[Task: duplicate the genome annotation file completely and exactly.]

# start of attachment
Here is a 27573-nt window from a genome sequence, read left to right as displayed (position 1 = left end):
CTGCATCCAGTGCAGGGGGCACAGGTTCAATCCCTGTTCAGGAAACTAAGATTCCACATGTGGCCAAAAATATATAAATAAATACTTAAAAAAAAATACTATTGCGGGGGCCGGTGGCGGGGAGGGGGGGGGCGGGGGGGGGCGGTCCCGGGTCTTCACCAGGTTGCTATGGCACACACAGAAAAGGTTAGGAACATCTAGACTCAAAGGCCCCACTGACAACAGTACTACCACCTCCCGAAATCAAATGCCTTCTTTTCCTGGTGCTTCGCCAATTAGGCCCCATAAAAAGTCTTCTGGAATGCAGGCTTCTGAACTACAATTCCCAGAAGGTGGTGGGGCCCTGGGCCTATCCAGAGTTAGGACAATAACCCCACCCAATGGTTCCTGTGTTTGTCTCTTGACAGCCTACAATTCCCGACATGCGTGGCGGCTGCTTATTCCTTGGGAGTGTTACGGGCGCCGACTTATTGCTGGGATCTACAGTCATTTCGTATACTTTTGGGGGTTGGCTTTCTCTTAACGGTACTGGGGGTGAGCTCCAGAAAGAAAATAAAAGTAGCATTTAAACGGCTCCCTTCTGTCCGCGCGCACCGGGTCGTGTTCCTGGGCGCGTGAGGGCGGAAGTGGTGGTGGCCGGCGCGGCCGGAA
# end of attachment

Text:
Here is a 27573-nt window from a genome sequence, read left to right as displayed (position 1 = left end):
CTGCATCCAGTGCAGGGGGCACAGGTTCAATCCCTGTTCAGGAAACTAAGATTCCACATGTGGCCAAAAATATATAAATAAATACTTAAAAAAAAATACTATTGCGGGGGCCGGTGGCGGGGAGGGGGGGGGCGGGGGGGGGCGGTCCCGGGTCTTCACCAGGTTGCTATGGCACACACAGAAAAGGTTAGGAACATCTAGACTCAAAGGCCCCACTGACAACAGTACTACCACCTCCCGAAATCAAATGCCTTCTTTTCCTGGTGCTTCGCCAATTAGGCCCCATAAAAAGTCTTCTGGAATGCAGGCTTCTGAACTACAATTCCCAGAAGGTGGTGGGGCCCTGGGCCTATCCAGAGTTAGGACAATAACCCCACCCAATGGTTCCTGTGTTTGTCTCTTGACAGCCTACAATTCCCGACATGCGTGGCGGCTGCTTATTCCTTGGGAGTGTTACGGGCGCCGACTTATTGCTGGGATCTACAGTCATTTCGTATACTTTTGGGGGTTGGCTTTCTCTTAACGGTACTGGGGGTGAGCTCCAGAAAGAAAATAAAAGTAGCATTTAAACGGCTCCCTTCTGTCCGCGCGCACCGGGTCGTGTTCCTGGGCGCGTGAGGGCGGAAGTGGTGGTGGCCGGCGCGGCCGGAA